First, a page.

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Int Wound J. 2012 Feb;9(1):93-9. doi: 10.1111/j.1742-481X.2011.00850.x. Epub 2011 Sep 19.

Tetanus in patients with chronic wounds - are we aware?

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Department of Wound Healing and Dermatology, Cardiff University, Cardiff, UK.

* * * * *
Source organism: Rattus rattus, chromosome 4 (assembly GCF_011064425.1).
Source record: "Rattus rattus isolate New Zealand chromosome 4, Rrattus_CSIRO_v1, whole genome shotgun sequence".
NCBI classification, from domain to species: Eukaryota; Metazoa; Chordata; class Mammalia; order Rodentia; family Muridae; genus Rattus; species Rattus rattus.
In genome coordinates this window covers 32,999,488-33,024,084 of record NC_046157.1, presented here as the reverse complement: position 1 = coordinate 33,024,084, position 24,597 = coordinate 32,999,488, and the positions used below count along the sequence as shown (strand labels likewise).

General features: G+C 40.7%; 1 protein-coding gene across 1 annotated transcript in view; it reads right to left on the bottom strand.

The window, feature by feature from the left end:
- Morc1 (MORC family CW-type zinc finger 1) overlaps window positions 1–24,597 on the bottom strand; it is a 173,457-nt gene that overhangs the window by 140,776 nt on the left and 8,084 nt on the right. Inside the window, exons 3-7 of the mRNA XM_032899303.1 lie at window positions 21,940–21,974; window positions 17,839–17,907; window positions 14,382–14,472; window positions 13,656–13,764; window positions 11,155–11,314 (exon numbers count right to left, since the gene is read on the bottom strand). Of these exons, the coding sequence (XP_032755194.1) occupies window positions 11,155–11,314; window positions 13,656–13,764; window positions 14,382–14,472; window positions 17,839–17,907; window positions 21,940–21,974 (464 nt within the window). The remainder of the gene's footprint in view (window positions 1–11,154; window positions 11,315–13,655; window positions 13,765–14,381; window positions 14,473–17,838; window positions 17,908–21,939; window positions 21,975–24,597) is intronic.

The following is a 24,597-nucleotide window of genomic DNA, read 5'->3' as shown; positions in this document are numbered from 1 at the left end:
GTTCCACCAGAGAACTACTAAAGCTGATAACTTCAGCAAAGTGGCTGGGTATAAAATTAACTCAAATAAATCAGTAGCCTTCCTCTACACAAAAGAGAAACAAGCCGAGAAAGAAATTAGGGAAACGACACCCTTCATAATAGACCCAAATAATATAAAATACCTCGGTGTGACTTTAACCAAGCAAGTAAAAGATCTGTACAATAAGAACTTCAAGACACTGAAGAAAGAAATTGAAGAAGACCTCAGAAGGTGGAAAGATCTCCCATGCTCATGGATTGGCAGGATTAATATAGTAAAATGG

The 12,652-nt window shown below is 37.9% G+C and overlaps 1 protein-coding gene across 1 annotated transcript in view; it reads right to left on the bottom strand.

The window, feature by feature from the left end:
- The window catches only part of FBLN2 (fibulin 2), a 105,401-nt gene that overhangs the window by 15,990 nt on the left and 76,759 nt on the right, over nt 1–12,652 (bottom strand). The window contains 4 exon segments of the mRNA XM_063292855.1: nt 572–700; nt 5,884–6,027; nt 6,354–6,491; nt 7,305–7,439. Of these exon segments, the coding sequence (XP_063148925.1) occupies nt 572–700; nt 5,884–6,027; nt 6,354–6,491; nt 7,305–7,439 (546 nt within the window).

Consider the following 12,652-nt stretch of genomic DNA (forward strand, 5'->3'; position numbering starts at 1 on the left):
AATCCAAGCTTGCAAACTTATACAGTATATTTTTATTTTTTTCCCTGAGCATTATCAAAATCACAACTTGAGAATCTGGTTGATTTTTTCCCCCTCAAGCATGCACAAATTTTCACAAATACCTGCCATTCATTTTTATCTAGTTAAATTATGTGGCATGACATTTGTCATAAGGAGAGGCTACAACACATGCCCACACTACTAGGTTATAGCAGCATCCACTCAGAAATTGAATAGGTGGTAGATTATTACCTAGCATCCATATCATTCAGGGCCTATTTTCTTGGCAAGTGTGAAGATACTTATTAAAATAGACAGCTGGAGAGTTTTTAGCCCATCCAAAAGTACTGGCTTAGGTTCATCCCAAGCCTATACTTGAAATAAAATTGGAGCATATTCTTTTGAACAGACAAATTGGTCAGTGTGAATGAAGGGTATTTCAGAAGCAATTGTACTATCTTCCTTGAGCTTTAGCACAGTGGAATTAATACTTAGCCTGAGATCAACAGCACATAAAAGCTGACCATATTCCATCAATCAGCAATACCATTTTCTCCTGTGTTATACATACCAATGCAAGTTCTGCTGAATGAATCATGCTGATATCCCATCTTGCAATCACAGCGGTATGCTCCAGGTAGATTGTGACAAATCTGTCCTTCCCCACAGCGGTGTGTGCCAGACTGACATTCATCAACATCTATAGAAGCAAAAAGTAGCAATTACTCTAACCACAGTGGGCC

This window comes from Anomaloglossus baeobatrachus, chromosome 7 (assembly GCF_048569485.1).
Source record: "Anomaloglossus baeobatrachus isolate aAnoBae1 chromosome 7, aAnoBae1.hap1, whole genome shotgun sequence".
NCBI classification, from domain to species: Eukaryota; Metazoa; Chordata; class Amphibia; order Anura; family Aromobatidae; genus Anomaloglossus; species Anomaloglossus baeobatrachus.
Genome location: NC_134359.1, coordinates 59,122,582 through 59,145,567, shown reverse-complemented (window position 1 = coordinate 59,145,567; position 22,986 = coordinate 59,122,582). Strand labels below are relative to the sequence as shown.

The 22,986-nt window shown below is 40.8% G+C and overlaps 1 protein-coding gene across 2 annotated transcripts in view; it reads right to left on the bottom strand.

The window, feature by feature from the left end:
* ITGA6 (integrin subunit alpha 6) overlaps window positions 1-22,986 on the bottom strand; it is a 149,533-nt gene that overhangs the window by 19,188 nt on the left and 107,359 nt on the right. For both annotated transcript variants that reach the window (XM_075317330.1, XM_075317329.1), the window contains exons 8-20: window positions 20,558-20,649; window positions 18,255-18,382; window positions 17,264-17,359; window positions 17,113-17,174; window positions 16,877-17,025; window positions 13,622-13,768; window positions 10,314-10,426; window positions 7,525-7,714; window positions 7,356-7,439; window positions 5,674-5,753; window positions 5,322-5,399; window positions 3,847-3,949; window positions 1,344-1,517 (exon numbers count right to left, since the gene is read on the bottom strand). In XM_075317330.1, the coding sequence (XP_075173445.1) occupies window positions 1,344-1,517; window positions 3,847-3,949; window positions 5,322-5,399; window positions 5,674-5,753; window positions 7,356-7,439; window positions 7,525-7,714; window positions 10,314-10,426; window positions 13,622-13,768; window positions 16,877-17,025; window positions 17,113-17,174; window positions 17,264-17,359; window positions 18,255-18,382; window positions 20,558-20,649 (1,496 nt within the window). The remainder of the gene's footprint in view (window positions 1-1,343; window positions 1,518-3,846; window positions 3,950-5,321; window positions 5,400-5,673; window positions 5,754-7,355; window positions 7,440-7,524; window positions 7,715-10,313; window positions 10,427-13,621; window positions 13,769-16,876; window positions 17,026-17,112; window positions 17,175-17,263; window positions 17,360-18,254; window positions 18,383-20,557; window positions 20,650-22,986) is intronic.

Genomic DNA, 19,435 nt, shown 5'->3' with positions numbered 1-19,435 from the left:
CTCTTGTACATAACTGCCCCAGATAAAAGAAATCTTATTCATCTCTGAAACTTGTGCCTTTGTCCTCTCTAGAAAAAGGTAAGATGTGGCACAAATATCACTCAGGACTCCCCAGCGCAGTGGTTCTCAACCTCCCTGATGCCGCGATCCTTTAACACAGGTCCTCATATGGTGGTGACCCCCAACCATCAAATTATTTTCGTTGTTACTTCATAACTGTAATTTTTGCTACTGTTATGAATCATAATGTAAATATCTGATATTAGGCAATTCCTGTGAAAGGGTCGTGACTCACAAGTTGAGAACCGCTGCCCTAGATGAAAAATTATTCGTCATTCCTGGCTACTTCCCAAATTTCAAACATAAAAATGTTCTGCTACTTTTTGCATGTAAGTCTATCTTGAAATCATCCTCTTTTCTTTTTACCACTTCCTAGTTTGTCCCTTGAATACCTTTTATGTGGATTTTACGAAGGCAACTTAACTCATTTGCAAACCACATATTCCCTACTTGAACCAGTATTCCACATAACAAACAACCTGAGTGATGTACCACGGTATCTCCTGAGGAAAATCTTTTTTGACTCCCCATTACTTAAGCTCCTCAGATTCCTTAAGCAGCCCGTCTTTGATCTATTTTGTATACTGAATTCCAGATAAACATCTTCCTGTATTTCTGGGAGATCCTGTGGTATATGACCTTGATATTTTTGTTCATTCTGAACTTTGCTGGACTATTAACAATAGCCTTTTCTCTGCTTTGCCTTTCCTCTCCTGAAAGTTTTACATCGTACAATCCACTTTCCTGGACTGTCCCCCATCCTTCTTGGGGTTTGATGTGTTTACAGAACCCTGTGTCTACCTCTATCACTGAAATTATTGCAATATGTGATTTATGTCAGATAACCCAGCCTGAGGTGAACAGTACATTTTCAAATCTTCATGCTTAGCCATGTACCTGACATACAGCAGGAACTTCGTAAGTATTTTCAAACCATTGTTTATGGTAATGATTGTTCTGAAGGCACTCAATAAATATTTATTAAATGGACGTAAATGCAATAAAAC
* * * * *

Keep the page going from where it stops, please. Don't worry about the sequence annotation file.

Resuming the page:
The incidence of tetanus in patients with wounds is unknown; however, recently concern has been raised over the proportion of tetanus cases in which a chronic wound is the portal of entry for Clostridium tetani. Varicose ulcers, dermatosis and necrosed tumours are estimated to be the point of entry for C. tetani spores in 11-14% of three cases. Of diabetic patients in the USA who contracted tetanus, a diabetic foot ulcer was responsible in 25% of cases despite this chronic wounds have yet to be considered as a risk factor for tetanus. An audit was undertaken and a survey devised to form the basis of the data collection to assess if patients with chronic wounds are up-to-date in accordance with the tetanus immunisation programme. Over a 5-day period, the data were prospectively collected and the tetanus status of a 100 patients retrospectively analysed. The status was then compared with general practitioner (GP) records via telephone follow-up. One hundred patients (n = 100) were available in the audit period, with the majority being male (n = 51). The age range was 22-91 years old (median 70 years). Nearly half of the samples (n = 48) were diabetic, with the majority of patients (n = 35) having venous leg ulcers. Only 15% had a biopsy of their wound. The duration of wounds varied from 1 to 480 months. Patients were asked to confirm their tetanus status. Almost half of the patients were unsure of their tetanus status 48% (n = 48), almost a third 30% (n = 30) thought they were not covered and 22% (n = 22) thought they were up-to-date. After confirming with the GP records, the results were as follows: almost half of the patients, 43% (n = 43) were not covered, 33% (n = 33) were up-to-date, 13% had no immunisation records available at the GPs, 10% had no GP contact details and 1% no contact was possible. Currently, tetanus prophylaxis is given based on the vaccination history of the patient but as identified that this can prove to be unreliable. With the burden of chronic wound and ageing population set to increase, levels of protection amplify the risk of tetanus faced by those suffering from chronic wounds. Strict caution should be taken in those patients who were born before the national childhood vaccination programme, implemented in 1961. Moreover, every effort should be made to ensure that such individuals complete their primary course. By ensuring each patient is actively immunised, protection against tetanus, a potential killer, is provided.

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